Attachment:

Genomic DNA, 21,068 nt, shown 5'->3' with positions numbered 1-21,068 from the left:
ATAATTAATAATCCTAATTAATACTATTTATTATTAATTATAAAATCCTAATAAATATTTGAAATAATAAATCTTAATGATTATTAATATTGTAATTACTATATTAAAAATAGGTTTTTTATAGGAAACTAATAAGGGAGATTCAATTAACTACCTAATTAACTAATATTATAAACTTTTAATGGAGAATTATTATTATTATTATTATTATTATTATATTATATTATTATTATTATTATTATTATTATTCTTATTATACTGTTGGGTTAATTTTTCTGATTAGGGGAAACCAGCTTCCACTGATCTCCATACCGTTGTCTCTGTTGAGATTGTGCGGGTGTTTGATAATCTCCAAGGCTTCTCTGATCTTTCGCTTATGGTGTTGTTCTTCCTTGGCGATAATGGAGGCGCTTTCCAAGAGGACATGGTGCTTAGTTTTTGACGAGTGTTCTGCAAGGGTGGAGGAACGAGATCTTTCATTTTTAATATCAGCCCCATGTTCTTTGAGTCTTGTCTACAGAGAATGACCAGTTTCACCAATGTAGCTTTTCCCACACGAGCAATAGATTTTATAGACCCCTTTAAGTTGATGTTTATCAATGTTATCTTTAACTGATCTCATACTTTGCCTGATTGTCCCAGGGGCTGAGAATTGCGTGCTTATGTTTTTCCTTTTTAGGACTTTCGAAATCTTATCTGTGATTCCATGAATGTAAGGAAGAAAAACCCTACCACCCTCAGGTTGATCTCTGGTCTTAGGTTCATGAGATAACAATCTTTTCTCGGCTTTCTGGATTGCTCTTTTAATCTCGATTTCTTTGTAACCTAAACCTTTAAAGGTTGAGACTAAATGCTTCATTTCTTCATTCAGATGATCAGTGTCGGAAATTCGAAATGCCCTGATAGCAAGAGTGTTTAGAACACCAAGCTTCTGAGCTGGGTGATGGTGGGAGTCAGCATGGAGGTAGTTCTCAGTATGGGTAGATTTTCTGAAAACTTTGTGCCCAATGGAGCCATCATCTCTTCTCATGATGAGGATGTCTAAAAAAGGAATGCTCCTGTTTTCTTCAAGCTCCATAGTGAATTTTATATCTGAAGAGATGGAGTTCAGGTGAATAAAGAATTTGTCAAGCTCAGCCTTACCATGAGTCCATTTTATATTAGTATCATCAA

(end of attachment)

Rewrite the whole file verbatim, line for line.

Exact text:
Genomic DNA, 21,068 nt, shown 5'->3' with positions numbered 1-21,068 from the left:
ATAATTAATAATCCTAATTAATACTATTTATTATTAATTATAAAATCCTAATAAATATTTGAAATAATAAATCTTAATGATTATTAATATTGTAATTACTATATTAAAAATAGGTTTTTTATAGGAAACTAATAAGGGAGATTCAATTAACTACCTAATTAACTAATATTATAAACTTTTAATGGAGAATTATTATTATTATTATTATTATTATTATATTATATTATTATTATTATTATTATTATTATTCTTATTATACTGTTGGGTTAATTTTTCTGATTAGGGGAAACCAGCTTCCACTGATCTCCATACCGTTGTCTCTGTTGAGATTGTGCGGGTGTTTGATAATCTCCAAGGCTTCTCTGATCTTTCGCTTATGGTGTTGTTCTTCCTTGGCGATAATGGAGGCGCTTTCCAAGAGGACATGGTGCTTAGTTTTTGACGAGTGTTCTGCAAGGGTGGAGGAACGAGATCTTTCATTTTTAATATCAGCCCCATGTTCTTTGAGTCTTGTCTACAGAGAATGACCAGTTTCACCAATGTAGCTTTTCCCACACGAGCAATAGATTTTATAGACCCCTTTAAGTTGATGTTTATCAATGTTATCTTTAACTGATCTCATACTTTGCCTGATTGTCCCAGGGGCTGAGAATTGCGTGCTTATGTTTTTCCTTTTTAGGACTTTCGAAATCTTATCTGTGATTCCATGAATGTAAGGAAGAAAAACCCTACCACCCTCAGGTTGATCTCTGGTCTTAGGTTCATGAGATAACAATCTTTTCTCGGCTTTCTGGATTGCTCTTTTAATCTCGATTTCTTTGTAACCTAAACCTTTAAAGGTTGAGACTAAATGCTTCATTTCTTCATTCAGATGATCAGTGTCGGAAATTCGAAATGCCCTGATAGCAAGAGTGTTTAGAACACCAAGCTTCTGAGCTGGGTGATGGTGGGAGTCAGCATGGAGGTAGTTCTCAGTATGGGTAGATTTTCTGAAAACTTTGTGCCCAATGGAGCCATCATCTCTTCTCATGATGAGGATGTCTAAAAAAGGAATGCTCCTGTTTTCTTCAAGCTCCATAGTGAATTTTATATCTGAAGAGATGGAGTTCAGGTGAATAAAGAATTTGTCAAGCTCAGCCTTACCATGAGTCCATTTTATATTAGTATCATCAA